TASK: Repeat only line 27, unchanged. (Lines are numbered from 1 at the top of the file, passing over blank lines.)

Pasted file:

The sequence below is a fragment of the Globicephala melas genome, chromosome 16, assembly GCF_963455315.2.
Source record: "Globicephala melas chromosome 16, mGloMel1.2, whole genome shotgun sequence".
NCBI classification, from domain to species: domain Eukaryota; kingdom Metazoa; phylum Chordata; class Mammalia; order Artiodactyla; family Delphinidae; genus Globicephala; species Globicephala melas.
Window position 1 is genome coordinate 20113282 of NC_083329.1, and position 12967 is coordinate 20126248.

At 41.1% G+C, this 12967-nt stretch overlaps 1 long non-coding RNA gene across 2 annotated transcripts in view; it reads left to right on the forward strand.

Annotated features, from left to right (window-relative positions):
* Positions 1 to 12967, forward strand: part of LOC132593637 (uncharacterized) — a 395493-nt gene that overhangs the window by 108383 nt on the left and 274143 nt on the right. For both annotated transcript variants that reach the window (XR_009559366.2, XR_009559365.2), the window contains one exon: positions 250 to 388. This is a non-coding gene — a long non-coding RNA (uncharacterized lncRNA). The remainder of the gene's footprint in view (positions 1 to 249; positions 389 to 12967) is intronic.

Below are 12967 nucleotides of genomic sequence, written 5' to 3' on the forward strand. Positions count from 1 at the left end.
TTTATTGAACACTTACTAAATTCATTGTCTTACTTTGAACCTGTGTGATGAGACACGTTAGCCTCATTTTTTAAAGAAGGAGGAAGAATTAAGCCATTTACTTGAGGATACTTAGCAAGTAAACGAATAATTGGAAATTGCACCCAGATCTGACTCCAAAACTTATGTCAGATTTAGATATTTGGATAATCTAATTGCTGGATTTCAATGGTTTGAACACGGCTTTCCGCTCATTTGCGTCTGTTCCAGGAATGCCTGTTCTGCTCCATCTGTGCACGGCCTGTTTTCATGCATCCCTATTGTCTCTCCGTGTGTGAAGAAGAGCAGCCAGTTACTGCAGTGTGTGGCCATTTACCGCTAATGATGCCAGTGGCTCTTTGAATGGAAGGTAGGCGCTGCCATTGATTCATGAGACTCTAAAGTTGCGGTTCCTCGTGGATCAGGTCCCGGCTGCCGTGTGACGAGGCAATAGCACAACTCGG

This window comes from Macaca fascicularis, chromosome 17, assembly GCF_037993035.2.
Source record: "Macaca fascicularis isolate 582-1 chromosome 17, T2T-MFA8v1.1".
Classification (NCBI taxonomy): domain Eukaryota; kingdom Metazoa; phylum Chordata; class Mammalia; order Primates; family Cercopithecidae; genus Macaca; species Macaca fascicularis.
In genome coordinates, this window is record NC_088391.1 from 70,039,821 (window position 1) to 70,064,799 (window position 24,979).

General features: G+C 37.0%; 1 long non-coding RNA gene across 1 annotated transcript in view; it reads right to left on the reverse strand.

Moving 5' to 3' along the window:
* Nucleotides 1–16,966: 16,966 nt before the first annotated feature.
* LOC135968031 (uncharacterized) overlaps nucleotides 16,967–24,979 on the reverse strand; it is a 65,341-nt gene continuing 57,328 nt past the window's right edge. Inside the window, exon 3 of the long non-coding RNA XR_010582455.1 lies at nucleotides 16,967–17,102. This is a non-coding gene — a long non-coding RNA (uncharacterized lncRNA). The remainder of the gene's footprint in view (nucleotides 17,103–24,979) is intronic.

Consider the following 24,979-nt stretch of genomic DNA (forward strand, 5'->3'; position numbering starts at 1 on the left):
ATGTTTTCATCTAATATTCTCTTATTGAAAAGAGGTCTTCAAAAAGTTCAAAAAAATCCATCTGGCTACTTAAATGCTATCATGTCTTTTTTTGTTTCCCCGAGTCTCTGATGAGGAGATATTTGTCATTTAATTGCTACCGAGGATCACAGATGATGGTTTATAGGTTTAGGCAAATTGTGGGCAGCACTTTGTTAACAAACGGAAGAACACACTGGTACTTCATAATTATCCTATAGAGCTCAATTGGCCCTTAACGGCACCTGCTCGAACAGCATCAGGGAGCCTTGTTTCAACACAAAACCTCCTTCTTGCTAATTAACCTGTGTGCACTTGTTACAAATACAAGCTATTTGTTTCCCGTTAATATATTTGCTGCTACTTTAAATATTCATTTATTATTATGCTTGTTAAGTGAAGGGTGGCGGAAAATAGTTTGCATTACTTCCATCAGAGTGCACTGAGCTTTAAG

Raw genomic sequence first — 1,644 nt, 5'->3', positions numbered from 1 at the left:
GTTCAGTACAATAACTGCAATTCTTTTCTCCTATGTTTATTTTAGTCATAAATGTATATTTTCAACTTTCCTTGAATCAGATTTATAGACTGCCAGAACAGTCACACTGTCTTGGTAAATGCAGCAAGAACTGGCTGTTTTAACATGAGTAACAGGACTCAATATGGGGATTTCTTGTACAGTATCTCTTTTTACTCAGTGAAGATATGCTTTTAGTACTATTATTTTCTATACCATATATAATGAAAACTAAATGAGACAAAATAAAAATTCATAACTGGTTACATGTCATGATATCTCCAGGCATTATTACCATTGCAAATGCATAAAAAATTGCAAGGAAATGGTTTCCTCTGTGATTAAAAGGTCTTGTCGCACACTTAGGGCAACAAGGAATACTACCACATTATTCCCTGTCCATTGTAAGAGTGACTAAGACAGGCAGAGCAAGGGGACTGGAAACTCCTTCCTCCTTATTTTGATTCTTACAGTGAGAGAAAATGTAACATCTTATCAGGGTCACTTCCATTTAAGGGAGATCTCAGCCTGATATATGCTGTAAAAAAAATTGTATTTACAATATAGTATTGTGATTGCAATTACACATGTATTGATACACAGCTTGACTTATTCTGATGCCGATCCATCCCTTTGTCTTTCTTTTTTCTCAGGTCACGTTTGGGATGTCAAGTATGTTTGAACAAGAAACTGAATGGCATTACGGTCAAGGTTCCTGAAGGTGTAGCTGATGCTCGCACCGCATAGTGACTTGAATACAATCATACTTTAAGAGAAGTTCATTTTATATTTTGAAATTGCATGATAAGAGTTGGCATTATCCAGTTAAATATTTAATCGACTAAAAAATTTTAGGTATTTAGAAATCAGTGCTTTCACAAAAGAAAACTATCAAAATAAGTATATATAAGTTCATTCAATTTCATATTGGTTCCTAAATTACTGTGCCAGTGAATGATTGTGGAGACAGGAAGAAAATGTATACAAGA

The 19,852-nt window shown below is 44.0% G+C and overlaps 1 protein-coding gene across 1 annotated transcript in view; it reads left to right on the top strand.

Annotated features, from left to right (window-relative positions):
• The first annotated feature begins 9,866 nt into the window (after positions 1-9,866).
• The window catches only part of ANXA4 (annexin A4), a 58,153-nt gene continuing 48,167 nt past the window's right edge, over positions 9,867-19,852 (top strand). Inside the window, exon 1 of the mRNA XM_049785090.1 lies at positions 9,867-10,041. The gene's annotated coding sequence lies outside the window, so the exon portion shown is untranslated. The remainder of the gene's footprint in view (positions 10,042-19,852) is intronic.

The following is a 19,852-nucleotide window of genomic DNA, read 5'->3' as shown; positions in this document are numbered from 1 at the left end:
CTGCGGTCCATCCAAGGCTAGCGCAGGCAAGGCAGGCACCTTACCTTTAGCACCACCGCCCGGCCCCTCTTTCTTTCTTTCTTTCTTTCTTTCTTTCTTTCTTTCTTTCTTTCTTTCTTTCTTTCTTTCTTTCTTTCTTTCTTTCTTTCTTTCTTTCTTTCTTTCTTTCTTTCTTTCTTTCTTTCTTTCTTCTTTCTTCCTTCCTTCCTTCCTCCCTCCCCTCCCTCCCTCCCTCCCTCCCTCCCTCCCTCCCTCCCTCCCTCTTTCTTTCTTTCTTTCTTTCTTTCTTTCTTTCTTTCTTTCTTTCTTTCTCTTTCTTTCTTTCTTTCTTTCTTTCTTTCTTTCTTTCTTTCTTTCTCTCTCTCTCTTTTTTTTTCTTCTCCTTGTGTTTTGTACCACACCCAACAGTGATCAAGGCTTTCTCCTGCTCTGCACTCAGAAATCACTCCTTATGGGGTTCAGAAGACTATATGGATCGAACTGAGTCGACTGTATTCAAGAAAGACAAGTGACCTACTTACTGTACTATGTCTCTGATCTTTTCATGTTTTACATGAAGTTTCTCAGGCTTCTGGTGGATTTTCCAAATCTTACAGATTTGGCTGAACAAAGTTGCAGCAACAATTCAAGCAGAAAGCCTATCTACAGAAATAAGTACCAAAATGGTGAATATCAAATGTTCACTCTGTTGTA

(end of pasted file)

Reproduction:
CTGCGGTCCATCCAAGGCTAGCGCAGGCAAGGCAGGCACCTTACCTTTAGCACCACCGCCCGGCCCCTCTTTCTTTCTTTCTTTCTTTCTTTCTTTCTTTCTTTCTTTCTTTCTTTCTTTCTTTCTTTCTTTCTTTCTTTCTTTCTTTCTTTCTTTCTTTCTTTCTTTCTTTCTTTCTTTCTTTCTTTCTTCTTTCTTCCTTCCTTCCTTCCTCCCTCCCCTCCCTCCCTCCCTCCCTCCCTCCCTCCCTCCCTCCCTCCCTCTTTCTTTCTTTCTTTCTTTCTTTCTTTCTTTCTTTCTTTCTTTCTTTCTCTTTCTTTCTTTCTTTCTTTCTTTCTTTCTTTCTTTCTTTCTTTCTCTCTCTCTCTTTTTTTTTCTTCTCCTTGTGTTTTGTACCACACCCAACAGTGATCAAGGCTTTCTCCTGCTCTGCACTCAGAAATCACTCCTTATGGGGTTCAGAAGACTATATGGATCGAACTGAGTCGACTGTATTCAAGAAAGACAAGTGACCTACTTACTGTACTATGTCTCTGATCTTTTCATGTTTTACATGAAGTTTCTCAGGCTTCTGGTGGATTTTCCAAATCTTACAGATTTGGCTGAACAAAGTTGCAGCAACAATTCAAGCAGAAAGCCTATCTACAGAAATAAGTACCAAAATGGTGAATATCAAATGTTCACTCTGTTGTA